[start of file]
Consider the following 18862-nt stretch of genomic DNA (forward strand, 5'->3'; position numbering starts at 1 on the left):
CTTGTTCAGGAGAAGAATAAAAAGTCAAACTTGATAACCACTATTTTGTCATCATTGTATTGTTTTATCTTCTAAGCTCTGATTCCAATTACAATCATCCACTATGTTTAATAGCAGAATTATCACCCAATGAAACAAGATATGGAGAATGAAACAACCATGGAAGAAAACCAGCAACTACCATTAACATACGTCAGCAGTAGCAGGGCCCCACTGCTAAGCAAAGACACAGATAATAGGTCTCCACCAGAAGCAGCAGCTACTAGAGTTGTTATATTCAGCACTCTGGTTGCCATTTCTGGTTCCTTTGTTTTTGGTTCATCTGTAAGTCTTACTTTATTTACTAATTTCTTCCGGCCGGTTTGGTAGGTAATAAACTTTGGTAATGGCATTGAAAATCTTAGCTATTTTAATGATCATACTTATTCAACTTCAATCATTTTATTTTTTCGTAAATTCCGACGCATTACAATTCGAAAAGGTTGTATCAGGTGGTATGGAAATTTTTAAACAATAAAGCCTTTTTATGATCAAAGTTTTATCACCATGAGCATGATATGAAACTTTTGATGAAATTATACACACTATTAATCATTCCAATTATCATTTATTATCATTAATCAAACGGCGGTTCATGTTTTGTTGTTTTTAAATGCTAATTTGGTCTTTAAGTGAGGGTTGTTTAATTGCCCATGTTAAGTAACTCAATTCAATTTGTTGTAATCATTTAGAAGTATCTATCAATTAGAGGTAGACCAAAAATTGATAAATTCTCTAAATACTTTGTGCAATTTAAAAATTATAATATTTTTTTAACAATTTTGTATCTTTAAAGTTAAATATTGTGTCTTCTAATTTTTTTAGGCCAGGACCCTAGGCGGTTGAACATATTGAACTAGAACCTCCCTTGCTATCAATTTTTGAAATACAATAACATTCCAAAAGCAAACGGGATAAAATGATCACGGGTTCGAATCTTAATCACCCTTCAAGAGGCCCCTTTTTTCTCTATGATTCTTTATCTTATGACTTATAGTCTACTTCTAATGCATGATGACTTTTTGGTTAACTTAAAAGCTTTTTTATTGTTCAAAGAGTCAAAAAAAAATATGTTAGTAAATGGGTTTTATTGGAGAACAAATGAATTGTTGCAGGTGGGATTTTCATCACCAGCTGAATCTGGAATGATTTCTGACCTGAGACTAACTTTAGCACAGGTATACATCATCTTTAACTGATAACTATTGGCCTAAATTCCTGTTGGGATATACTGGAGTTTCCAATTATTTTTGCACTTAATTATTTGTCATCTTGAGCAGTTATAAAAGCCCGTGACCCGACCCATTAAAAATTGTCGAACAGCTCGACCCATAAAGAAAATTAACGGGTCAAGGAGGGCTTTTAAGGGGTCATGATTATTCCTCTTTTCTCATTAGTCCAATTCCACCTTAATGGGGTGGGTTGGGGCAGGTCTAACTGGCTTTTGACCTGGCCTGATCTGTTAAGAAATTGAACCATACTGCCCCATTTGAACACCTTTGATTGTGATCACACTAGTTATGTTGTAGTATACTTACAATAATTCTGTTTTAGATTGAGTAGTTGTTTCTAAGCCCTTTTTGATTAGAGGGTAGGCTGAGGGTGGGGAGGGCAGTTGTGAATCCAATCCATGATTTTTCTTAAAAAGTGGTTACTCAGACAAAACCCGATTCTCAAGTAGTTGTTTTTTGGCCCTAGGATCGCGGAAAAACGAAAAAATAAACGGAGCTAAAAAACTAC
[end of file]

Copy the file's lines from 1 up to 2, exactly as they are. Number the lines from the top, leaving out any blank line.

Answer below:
Consider the following 18862-nt stretch of genomic DNA (forward strand, 5'->3'; position numbering starts at 1 on the left):
CTTGTTCAGGAGAAGAATAAAAAGTCAAACTTGATAACCACTATTTTGTCATCATTGTATTGTTTTATCTTCTAAGCTCTGATTCCAATTACAATCATCCACTATGTTTAATAGCAGAATTATCACCCAATGAAACAAGATATGGAGAATGAAACAACCATGGAAGAAAACCAGCAACTACCATTAACATACGTCAGCAGTAGCAGGGCCCCACTGCTAAGCAAAGACACAGATAATAGGTCTCCACCAGAAGCAGCAGCTACTAGAGTTGTTATATTCAGCACTCTGGTTGCCATTTCTGGTTCCTTTGTTTTTGGTTCATCTGTAAGTCTTACTTTATTTACTAATTTCTTCCGGCCGGTTTGGTAGGTAATAAACTTTGGTAATGGCATTGAAAATCTTAGCTATTTTAATGATCATACTTATTCAACTTCAATCATTTTATTTTTTCGTAAATTCCGACGCATTACAATTCGAAAAGGTTGTATCAGGTGGTATGGAAATTTTTAAACAATAAAGCCTTTTTATGATCAAAGTTTTATCACCATGAGCATGATATGAAACTTTTGATGAAATTATACACACTATTAATCATTCCAATTATCATTTATTATCATTAATCAAACGGCGGTTCATGTTTTGTTGTTTTTAAATGCTAATTTGGTCTTTAAGTGAGGGTTGTTTAATTGCCCATGTTAAGTAACTCAATTCAATTTGTTGTAATCATTTAGAAGTATCTATCAATTAGAGGTAGACCAAAAATTGATAAATTCTCTAAATACTTTGTGCAATTTAAAAATTATAATATTTTTTTAACAATTTTGTATCTTTAAAGTTAAATATTGTGTCTTCTAATTTTTTTAGGCCAGGACCCTAGGCGGTTGAACATATTGAACTAGAACCTCCCTTGCTATCAATTTTTGAAATACAATAACATTCCAAAAGCAAACGGGATAAAATGATCACGGGTTCGAATCTTAATCACCCTTCAAGAGGCCCCTTTTTTCTCTATGATTCTTTATCTTATGACTTATAGTCTACTTCTAATGCATGATGACTTTTTGGTTAACTTAAAAGCTTTTTTATTGTTCAAAGAGTCAAAAAAAAATATGTTAGTAAATGGGTTTTATTGGAGAACAAATGAATTGTTGCAGGTGGGATTTTCATCACCAGCTGAATCTGGAATGATTTCTGACCTGAGACTAACTTTAGCACAGGTATACATCATCTTTAACTGATAACTATTGGCCTAAATTCCTGTTGGGATATACTGGAGTTTCCAATTATTTTTGCACTTAATTATTTGTCATCTTGAGCAGTTATAAAAGCCCGTGACCCGACCCATTAAAAATTGTCGAACAGCTCGACCCATAAAGAAAATTAACGGGTCAAGGAGGGCTTTTAAGGGGTCATGATTATTCCTCTTTTCTCATTAGTCCAATTCCACCTTAATGGGGTGGGTTGGGGCAGGTCTAACTGGCTTTTGACCTGGCCTGATCTGTTAAGAAATTGAACCATACTGCCCCATTTGAACACCTTTGATTGTGATCACACTAGTTATGTTGTAGTATACTTACAATAATTCTGTTTTAGATTGAGTAGTTGTTTCTAAGCCCTTTTTGATTAGAGGGTAGGCTGAGGGTGGGGAGGGCAGTTGTGAATCCAATCCATGATTTTTCTTAAAAAGTGGTTACTCAGACAAAACCCGATTCTCAAGTAGTTGTTTTTTGGCCCTAGGATCGCGGAAAAACGAAAAAATAAACGGAGCTAAAAAACTAC